A lot of folks are reaching retirement age burdened by concerns about the economy and their investments and many have no financial plan to guide them, according to Spectrem's Mass Affluent Investor report. That can provide opportunities for financial advisors.

   For purposes of this survey, the Spectrem Group, a Chicago-based consulting company, defines mass affluent as U.S. households with between $100,000 and $1 million in assets. It says this group's confidence level in the economy is minus 14, which is considered mildly bearish. More telling is the fact that the rating was a positive 11 in May 2007.

   Breaking down the mass affluent sector by occupation reveals areas where advisors can target efforts for new clients, says Tom Wynn, a director at Spectrem. Only 27% of female professionals-such as doctors, lawyers and accountants-have a financial plan either developed on their own or with help from an advisor. At the same time, only 44% of male business owners have a financial plan.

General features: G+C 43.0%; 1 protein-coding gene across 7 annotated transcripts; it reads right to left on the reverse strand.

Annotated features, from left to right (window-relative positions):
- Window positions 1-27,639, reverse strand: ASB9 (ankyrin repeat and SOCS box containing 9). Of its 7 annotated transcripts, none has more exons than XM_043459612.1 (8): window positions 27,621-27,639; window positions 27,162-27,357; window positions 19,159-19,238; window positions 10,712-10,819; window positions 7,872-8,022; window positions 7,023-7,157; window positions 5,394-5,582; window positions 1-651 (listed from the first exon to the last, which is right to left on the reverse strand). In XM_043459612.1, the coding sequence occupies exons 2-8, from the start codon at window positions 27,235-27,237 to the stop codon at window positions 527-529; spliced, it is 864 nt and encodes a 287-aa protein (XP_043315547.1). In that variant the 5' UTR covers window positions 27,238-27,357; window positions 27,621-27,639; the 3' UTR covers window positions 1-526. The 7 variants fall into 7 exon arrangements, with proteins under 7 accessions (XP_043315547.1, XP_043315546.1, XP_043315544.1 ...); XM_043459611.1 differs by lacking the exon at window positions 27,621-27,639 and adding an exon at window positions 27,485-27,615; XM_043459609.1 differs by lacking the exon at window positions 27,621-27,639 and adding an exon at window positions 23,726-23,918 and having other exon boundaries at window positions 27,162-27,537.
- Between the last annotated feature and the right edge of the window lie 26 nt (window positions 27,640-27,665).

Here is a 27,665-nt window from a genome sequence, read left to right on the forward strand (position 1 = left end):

The majority of people in these categories who do not have financial plans "would seem to me to be the 'low hanging fruit' who can use the assistance of advisors," says Wynn.

    Two-thirds of the mass affluent are 55 or older and are nearing retirement or are already retired. However, only 9% of the wealth of those still working is derived from investment income, and for those retired only 29% of wealth is from investments.

   "Another opportunity for advisors will be to help (this group) set up or redefine a retirement income stream," the report concludes.